How Ministers Vote on Bills Will Stay Secret for Now, Despite Livni Vow

Justice minister had promised greater transparency, but cabinet has to vote on any change first.

Jonathan Lis
Jonathan Lis
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Jonathan Lis
Jonathan Lis

The deliberations of the powerful committee that determines the Israeli government's position on proposed legislation will remain secret despite recent pledges to the contrary by Justice Minister Tzipi Livni.

Livni announced last Wednesday that as of the Ministerial Committee for Legislation's next meeting, how ministers voted in the body would be made public.

But on Sunday, cabinet secretary Avichai Mandelblit said changing the procedure required cabinet approval. When the committee met Sunday, Livni said she would seek the requisite support of her fellow ministers.

Since the Ministerial Committee for Legislation is made up of the cabinet ministers and since the governing coalition has a majority in the Knesset, its vote usually determines whether legislation passes or is shelved.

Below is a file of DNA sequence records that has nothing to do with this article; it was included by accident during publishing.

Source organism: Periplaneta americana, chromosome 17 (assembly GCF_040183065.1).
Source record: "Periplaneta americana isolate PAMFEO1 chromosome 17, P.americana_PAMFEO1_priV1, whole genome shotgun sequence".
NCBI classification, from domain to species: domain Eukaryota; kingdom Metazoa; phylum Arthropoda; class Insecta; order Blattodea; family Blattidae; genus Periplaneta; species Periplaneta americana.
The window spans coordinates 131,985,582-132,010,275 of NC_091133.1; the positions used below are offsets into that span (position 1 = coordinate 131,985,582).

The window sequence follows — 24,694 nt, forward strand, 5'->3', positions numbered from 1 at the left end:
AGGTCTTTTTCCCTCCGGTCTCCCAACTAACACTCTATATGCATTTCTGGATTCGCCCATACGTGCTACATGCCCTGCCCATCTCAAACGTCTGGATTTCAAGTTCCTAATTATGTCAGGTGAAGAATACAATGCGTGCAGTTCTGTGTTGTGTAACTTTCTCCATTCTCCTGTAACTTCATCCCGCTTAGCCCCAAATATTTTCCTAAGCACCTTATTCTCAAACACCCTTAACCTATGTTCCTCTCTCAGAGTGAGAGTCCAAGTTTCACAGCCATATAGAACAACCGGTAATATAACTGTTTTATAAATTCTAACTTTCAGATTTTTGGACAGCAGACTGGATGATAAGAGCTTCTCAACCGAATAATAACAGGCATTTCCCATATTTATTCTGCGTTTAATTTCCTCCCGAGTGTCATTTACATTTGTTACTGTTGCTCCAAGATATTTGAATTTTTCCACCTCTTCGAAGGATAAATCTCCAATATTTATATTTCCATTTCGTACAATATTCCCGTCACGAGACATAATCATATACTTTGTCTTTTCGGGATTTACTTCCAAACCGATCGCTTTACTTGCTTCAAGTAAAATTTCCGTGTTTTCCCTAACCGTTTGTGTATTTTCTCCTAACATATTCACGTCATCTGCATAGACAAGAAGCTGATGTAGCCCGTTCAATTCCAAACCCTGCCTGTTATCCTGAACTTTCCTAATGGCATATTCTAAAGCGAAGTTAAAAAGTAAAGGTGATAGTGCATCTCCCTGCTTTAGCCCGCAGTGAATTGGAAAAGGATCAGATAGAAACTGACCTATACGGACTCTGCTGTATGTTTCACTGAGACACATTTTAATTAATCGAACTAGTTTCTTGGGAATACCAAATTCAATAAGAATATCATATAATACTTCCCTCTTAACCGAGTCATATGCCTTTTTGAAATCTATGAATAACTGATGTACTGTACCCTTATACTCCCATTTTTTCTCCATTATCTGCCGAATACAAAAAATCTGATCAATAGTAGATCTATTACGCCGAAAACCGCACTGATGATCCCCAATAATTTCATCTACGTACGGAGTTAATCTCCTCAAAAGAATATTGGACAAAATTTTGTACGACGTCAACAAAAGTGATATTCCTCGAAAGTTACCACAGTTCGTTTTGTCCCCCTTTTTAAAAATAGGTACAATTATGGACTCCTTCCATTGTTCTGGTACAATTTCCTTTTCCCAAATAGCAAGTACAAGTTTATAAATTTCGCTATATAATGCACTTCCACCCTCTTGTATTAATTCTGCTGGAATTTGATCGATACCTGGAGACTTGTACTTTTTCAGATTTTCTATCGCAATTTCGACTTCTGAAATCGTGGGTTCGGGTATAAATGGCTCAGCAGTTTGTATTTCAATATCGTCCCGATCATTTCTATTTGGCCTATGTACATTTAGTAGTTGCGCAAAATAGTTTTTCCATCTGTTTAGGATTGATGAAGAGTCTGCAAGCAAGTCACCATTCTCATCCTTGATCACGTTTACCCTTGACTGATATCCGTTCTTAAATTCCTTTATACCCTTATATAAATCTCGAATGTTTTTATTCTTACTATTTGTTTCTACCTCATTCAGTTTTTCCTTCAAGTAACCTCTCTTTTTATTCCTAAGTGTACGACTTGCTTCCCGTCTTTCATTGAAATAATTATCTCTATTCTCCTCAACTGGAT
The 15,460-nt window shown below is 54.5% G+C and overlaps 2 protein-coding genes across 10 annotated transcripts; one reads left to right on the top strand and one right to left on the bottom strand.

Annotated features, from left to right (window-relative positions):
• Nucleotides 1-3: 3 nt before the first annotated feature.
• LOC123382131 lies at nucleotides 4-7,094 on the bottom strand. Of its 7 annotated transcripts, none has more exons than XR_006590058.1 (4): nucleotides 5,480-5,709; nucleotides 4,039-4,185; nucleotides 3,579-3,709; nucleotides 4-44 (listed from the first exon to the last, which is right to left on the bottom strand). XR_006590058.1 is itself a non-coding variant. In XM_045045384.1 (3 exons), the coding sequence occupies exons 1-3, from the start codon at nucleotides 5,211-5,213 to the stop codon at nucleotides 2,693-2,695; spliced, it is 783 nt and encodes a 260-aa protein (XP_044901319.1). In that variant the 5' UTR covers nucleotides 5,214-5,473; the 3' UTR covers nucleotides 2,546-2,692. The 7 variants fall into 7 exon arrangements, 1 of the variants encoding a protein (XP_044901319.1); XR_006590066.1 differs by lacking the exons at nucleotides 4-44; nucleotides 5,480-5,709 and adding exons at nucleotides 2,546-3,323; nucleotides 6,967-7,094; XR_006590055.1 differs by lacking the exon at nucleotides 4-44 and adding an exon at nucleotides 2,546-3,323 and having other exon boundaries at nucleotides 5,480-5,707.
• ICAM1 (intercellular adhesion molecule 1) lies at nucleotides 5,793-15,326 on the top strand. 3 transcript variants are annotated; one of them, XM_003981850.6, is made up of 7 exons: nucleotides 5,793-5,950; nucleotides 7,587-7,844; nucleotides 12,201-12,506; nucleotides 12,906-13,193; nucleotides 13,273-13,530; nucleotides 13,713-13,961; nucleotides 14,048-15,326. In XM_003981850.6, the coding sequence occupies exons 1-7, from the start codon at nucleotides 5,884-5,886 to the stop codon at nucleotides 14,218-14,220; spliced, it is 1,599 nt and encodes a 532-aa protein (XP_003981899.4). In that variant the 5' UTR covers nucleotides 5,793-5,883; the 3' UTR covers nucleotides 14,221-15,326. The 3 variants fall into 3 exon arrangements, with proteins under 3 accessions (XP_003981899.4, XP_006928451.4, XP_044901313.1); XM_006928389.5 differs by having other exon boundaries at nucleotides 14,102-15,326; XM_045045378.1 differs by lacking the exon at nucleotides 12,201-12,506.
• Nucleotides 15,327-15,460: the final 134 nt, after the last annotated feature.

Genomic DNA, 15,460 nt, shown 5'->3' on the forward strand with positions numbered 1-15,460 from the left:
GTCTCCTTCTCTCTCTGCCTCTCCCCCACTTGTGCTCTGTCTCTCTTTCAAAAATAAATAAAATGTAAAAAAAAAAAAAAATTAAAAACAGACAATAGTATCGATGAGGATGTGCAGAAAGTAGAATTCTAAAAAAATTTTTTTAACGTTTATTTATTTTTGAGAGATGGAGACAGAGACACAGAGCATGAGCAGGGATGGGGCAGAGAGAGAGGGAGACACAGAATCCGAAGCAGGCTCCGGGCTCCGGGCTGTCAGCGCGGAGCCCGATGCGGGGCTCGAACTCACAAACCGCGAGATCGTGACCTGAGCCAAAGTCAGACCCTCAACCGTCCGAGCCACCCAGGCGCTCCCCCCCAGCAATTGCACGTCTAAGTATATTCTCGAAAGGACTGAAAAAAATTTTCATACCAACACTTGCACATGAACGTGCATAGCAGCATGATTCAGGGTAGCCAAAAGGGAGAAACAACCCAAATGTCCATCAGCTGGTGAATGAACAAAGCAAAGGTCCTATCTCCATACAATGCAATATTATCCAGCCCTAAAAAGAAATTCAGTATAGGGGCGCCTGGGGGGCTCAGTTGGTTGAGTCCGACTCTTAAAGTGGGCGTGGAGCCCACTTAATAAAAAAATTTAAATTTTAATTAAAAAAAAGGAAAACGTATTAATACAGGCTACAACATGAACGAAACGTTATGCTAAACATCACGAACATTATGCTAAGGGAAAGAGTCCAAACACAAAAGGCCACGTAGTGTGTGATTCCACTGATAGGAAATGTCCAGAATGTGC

The committee's deliberations have always been entirely confidential, with even minutes of the meetings withheld from public view so that ministers' positions are not subject to pressure. But the lack of transparency has enabled secret political deals that have blocked legislation and allowed interference by special interests.

Livni initially planned to make all the committee's deliberations public, but in the face of opposition, she announced that after consultation with various professionals, she would as a first step have the committee members' votes made public. Even that change has also been deferred, though, following Mandelblit's statement the cabinet as a whole must vote on it.

Mandelblit is now expected to consider the legal aspects of the change and then present his position to Prime Minister Benjamin Netanyahu.

In a related development Sunday, the Ministerial Committee for Legislation declined to support a bill introduced by Habayit Hayehudi Knesset Member Orit Strock that would require the disclosure of the full minutes of the committee's deliberations, including how the committee members vote. That proposal too will be considered by the full cabinet at a later date.

Justice Minister Tzipi Livni (Hatnuah).Credit: AP

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